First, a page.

Berlin (AFP) - Germany's right-wing populist AfD party drew heavy fire Monday after two of its leaders labelled Islam incompatible with the country's values and constitution.
The three-year-old Alternative for Germany party, which harshly opposes Chancellor Angela Merkel's liberal refugee policy, plans to adopt an anti-Islamic manifesto at a conference this month.
The chairman of the Central Council of Muslims in Germany Aiman Mazyek charged that "the AfD is riding a wave of Islamophobia".
"It is the first time since Hitler's Germany that there is a party which discredits and existentially threatens an entire religious community," he told public broadcaster NDR.
The opposition Greens' senior lawmaker Konstantin von Notz accused the AfD of trying to "deliberately turn Islam into a bogeyman to capture voters".
They were reacting to AfD deputy leader and member of the European parliament Beatrix von Storch who had said that "Islam is a political ideology that is incompatible with the German constitution".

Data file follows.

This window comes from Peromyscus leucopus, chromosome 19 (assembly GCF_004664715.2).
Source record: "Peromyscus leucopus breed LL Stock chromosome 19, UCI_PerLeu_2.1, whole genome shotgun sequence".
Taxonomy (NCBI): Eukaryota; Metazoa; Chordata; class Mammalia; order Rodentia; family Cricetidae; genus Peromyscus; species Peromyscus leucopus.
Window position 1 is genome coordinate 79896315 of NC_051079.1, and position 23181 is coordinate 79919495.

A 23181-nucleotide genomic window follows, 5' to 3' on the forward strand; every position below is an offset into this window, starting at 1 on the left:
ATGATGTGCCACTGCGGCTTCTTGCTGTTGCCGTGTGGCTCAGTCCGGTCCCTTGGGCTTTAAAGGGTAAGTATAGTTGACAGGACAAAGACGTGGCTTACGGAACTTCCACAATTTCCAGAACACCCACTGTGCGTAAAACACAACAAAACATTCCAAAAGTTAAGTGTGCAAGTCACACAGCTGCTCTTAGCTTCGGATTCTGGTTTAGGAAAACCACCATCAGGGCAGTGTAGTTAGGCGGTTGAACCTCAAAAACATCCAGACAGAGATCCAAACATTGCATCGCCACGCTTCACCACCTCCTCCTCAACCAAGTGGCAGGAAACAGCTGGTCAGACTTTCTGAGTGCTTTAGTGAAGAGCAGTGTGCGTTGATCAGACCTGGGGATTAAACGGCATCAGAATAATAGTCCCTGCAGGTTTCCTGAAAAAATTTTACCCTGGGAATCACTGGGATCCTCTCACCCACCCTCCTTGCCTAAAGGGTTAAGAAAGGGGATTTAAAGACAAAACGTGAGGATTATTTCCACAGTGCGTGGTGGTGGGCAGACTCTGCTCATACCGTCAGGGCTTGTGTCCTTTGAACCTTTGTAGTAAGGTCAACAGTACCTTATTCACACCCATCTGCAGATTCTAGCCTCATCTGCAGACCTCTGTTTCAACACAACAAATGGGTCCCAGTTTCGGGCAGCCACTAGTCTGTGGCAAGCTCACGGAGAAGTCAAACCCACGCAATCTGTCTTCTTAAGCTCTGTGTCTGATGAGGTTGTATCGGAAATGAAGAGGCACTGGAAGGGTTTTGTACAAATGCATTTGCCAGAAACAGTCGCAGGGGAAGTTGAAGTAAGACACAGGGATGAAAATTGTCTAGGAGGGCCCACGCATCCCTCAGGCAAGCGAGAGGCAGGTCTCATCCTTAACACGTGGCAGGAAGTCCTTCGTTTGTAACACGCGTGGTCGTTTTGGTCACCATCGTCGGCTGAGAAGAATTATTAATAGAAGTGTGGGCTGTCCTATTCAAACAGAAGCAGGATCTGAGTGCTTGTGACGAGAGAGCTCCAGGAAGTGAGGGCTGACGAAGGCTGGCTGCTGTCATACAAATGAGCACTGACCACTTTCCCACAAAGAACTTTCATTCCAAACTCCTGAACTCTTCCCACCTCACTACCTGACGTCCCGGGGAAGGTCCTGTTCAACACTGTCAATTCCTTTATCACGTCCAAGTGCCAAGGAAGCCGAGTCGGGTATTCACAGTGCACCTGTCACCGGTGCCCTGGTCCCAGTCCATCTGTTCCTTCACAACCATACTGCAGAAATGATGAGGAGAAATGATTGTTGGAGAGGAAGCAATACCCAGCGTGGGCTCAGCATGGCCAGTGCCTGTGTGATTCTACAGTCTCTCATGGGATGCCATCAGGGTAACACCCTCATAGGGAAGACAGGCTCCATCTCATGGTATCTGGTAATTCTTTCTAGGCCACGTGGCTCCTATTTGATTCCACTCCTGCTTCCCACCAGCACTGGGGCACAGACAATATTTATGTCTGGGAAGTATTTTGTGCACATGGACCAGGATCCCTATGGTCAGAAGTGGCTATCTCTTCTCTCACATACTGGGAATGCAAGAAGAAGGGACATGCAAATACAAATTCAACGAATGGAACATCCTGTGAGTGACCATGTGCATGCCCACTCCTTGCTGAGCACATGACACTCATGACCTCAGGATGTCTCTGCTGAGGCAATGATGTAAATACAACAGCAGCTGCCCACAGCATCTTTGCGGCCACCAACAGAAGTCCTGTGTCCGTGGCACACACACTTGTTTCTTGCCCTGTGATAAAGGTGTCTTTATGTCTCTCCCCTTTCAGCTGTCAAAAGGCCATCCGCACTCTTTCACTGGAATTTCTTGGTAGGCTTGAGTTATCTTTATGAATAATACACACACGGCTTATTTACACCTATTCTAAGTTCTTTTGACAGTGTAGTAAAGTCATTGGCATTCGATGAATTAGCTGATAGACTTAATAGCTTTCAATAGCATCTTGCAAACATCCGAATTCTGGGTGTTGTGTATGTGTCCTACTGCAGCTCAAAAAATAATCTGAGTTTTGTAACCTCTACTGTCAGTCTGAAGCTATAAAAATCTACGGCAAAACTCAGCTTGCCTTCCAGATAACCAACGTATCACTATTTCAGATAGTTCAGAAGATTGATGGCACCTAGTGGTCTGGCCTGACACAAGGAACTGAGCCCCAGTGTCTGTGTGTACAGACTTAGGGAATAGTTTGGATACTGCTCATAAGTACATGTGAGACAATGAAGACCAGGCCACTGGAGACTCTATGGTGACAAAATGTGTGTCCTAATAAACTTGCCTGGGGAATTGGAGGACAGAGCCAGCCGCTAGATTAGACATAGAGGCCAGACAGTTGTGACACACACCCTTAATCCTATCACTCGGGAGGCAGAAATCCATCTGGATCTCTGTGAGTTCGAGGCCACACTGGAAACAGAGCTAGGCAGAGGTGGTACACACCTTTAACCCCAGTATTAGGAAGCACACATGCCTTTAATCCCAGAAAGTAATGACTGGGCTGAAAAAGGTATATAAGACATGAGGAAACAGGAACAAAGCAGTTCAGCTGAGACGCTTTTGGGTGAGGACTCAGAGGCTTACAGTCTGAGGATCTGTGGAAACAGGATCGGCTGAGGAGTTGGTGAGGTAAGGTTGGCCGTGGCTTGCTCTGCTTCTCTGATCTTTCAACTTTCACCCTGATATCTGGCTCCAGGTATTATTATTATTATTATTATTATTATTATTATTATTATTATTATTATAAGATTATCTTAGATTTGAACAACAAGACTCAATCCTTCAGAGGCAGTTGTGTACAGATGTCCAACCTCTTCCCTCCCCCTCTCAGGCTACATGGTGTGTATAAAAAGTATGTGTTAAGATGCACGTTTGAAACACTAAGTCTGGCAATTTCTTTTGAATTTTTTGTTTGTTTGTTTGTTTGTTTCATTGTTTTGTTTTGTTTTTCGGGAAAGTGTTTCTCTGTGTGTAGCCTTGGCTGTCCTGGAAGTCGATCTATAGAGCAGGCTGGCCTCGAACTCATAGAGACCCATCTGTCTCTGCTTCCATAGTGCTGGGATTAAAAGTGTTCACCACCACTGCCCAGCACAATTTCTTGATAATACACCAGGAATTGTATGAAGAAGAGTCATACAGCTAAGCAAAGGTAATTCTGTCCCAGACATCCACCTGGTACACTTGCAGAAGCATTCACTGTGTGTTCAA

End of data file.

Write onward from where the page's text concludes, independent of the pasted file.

She had also said her party would call for a ban on Islamic symbols such as minarets on mosques, muezzins' calls to prayer and full-face veils, speaking to newspaper Frankfurter Allgemeine Sonntagszeitung.
The anti-immigrant AfD made strong gains in three regional elections last month, profiting from public fears over an influx of more than one million migrants and refugees who arrived last year.
Another AfD deputy leader, Alexander Gauland, has warned of an "Islamisation of Germany" and said that "Islam is not a religion like Catholic or Protestant Christianity but intellectually always associated with the takeover of the state".
The secretary general of the Council of Europe, Thorbjorn Jagland, warned that such statements are "contrary to European values".
"It is right and necessary to have a debate about important issues like integration and education, but to depict Islam as a threat to our society is wrong and hurtful to millions of European Muslims," he said in a statement.
"We need to strengthen the respect for common values in Europe, not to create new divisions in society."
Merkel's top spokesman Steffen Seibert reiterated Monday the government's often-stated position that "Islam is now, without doubt, a part of Germany".
Germany is home to four million Muslims, and many of the country's most recent arrivals adhere to the faith.